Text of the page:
Flow

Create triggers and routines to help you get into “the zone.”

We all know what being “in the zone” means: a state of total focus and peak performance. You see it in sports, the workplace, and all areas of life. In psychology, being “in the zone” is called flow.

The term flow was coined in 1975 by Mihály Csíkszentmihályi, a Hungarian-American psychologist. The exact definition of flow is more in-depth, but for our purposes it describes a mental state where:

  • you’re totally focused on the task at hand
  • you’re free of thoughts and feelings unrelated to the task.

Flow is an enjoyable state and where we normally do our best work.

The trick to sustained peak performance over time is to create triggers and routines that trigger the flow state, rather than hoping it spontaneously happens.

An effective way to trigger the flow state is to create a routine or habit that coincides with being in a flow state. This is done by adding cues or triggers into the routine that normally leads you to flow. After time the connection strengthens such that the cue or trigger itself can induce the flow state.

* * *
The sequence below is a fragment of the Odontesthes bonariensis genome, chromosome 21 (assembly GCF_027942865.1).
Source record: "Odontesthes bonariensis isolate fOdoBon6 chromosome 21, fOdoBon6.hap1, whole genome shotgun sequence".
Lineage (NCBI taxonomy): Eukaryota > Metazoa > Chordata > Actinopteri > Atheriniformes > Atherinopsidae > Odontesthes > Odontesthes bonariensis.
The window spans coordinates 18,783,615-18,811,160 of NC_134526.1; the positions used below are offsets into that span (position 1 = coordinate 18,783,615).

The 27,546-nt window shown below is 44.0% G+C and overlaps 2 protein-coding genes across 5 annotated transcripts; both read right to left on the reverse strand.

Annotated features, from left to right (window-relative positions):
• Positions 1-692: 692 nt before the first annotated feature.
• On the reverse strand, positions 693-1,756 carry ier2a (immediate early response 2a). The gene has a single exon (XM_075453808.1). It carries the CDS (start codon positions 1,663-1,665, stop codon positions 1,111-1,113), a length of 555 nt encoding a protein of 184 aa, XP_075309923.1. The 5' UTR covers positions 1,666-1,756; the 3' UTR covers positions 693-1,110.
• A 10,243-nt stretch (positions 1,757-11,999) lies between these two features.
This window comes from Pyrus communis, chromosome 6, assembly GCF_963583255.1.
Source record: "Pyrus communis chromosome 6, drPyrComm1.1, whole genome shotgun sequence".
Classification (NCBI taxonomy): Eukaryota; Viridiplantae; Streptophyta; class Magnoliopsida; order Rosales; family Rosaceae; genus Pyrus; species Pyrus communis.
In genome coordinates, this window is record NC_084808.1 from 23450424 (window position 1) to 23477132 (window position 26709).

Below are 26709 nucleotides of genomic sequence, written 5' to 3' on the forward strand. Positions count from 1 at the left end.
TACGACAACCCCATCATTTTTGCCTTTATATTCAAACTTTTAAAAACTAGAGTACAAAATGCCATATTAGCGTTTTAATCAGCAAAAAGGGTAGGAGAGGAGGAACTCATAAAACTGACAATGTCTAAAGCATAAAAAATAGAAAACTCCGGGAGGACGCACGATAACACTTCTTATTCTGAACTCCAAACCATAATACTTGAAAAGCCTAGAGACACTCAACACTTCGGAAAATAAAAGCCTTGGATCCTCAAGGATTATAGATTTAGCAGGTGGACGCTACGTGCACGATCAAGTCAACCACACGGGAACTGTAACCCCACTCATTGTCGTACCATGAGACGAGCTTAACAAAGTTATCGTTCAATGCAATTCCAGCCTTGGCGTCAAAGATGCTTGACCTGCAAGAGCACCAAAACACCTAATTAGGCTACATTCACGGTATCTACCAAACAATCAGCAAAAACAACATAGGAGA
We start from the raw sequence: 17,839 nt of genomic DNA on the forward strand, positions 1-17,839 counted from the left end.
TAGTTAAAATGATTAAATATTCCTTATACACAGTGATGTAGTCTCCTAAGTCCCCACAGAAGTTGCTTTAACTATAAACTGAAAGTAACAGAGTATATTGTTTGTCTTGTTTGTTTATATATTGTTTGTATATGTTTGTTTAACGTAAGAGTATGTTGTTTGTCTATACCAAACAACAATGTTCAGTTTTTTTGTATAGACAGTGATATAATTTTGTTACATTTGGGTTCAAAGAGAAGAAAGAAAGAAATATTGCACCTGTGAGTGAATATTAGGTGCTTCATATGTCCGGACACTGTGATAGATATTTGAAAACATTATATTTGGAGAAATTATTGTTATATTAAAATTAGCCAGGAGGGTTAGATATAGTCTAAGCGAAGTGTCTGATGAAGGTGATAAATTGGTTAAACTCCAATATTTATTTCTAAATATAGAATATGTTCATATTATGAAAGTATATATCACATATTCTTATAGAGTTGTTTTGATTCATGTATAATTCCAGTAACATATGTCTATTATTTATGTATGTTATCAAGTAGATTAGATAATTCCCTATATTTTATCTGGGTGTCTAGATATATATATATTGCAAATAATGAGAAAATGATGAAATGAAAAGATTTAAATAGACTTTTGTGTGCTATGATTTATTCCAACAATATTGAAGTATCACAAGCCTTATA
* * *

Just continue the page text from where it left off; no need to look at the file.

Examples include:

  • Practicing breathing meditation, to the point where taking a deep breath will immediately lead you to a calm and mindful state
  • Listening to a song prior to sparring or competition, to the point where that song can induce a competitive mindset.

Also consider using adversity and frustration as an opportunity to trigger a flow state. Instead of letting your emotions and frustrations run out of control, become aware of them and use them as a motivator. Imagine how effective it could be if, for example, your opponent’s use of underhanded or illegal tactics triggered a flow state in you.

Further Study: